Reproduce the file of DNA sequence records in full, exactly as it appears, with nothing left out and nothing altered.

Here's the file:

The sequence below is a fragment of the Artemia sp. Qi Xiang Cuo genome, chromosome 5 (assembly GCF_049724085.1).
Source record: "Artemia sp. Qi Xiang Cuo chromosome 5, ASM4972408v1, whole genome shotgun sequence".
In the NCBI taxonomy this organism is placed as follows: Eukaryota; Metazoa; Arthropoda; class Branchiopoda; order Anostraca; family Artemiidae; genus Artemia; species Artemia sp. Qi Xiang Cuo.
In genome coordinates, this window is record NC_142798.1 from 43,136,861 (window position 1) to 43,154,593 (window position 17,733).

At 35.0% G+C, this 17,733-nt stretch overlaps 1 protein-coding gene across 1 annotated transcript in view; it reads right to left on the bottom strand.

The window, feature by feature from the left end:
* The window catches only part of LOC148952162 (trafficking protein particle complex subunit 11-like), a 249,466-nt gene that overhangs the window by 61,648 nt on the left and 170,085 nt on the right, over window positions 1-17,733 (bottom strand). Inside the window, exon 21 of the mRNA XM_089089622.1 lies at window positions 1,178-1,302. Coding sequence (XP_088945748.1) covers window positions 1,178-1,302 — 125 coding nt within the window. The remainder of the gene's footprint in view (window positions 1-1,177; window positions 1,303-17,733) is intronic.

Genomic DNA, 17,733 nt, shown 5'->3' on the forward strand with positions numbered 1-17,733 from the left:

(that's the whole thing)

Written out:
The sequence below is a fragment of the Artemia sp. Qi Xiang Cuo genome, chromosome 5 (assembly GCF_049724085.1).
Source record: "Artemia sp. Qi Xiang Cuo chromosome 5, ASM4972408v1, whole genome shotgun sequence".
In the NCBI taxonomy this organism is placed as follows: Eukaryota; Metazoa; Arthropoda; class Branchiopoda; order Anostraca; family Artemiidae; genus Artemia; species Artemia sp. Qi Xiang Cuo.
In genome coordinates, this window is record NC_142798.1 from 43,136,861 (window position 1) to 43,154,593 (window position 17,733).

At 35.0% G+C, this 17,733-nt stretch overlaps 1 protein-coding gene across 1 annotated transcript in view; it reads right to left on the bottom strand.

The window, feature by feature from the left end:
* The window catches only part of LOC148952162 (trafficking protein particle complex subunit 11-like), a 249,466-nt gene that overhangs the window by 61,648 nt on the left and 170,085 nt on the right, over window positions 1-17,733 (bottom strand). Inside the window, exon 21 of the mRNA XM_089089622.1 lies at window positions 1,178-1,302. Coding sequence (XP_088945748.1) covers window positions 1,178-1,302 — 125 coding nt within the window. The remainder of the gene's footprint in view (window positions 1-1,177; window positions 1,303-17,733) is intronic.

Genomic DNA, 17,733 nt, shown 5'->3' on the forward strand with positions numbered 1-17,733 from the left: